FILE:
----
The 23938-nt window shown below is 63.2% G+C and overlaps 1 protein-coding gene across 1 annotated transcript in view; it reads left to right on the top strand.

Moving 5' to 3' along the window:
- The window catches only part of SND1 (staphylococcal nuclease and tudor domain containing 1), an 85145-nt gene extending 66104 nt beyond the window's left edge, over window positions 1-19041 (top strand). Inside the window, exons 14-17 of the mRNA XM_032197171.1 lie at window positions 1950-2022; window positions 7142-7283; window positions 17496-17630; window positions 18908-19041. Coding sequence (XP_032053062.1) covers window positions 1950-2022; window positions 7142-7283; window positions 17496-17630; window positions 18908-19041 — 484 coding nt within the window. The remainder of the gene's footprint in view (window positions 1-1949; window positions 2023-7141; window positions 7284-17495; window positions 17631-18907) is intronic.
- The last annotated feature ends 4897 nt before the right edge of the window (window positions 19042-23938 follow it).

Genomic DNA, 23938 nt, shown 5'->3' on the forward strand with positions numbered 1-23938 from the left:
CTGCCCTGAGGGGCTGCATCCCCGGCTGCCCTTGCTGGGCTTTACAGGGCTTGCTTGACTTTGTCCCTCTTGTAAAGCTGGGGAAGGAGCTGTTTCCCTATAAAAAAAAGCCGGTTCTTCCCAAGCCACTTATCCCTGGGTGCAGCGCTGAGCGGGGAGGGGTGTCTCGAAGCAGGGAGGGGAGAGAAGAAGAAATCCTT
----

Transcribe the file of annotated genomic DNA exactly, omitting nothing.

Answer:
The 23938-nt window shown below is 63.2% G+C and overlaps 1 protein-coding gene across 1 annotated transcript in view; it reads left to right on the top strand.

Moving 5' to 3' along the window:
- The window catches only part of SND1 (staphylococcal nuclease and tudor domain containing 1), an 85145-nt gene extending 66104 nt beyond the window's left edge, over window positions 1-19041 (top strand). Inside the window, exons 14-17 of the mRNA XM_032197171.1 lie at window positions 1950-2022; window positions 7142-7283; window positions 17496-17630; window positions 18908-19041. Coding sequence (XP_032053062.1) covers window positions 1950-2022; window positions 7142-7283; window positions 17496-17630; window positions 18908-19041 — 484 coding nt within the window. The remainder of the gene's footprint in view (window positions 1-1949; window positions 2023-7141; window positions 7284-17495; window positions 17631-18907) is intronic.
- The last annotated feature ends 4897 nt before the right edge of the window (window positions 19042-23938 follow it).

Genomic DNA, 23938 nt, shown 5'->3' on the forward strand with positions numbered 1-23938 from the left:
CTGCCCTGAGGGGCTGCATCCCCGGCTGCCCTTGCTGGGCTTTACAGGGCTTGCTTGACTTTGTCCCTCTTGTAAAGCTGGGGAAGGAGCTGTTTCCCTATAAAAAAAAGCCGGTTCTTCCCAAGCCACTTATCCCTGGGTGCAGCGCTGAGCGGGGAGGGGTGTCTCGAAGCAGGGAGGGGAGAGAAGAAGAAATCCTT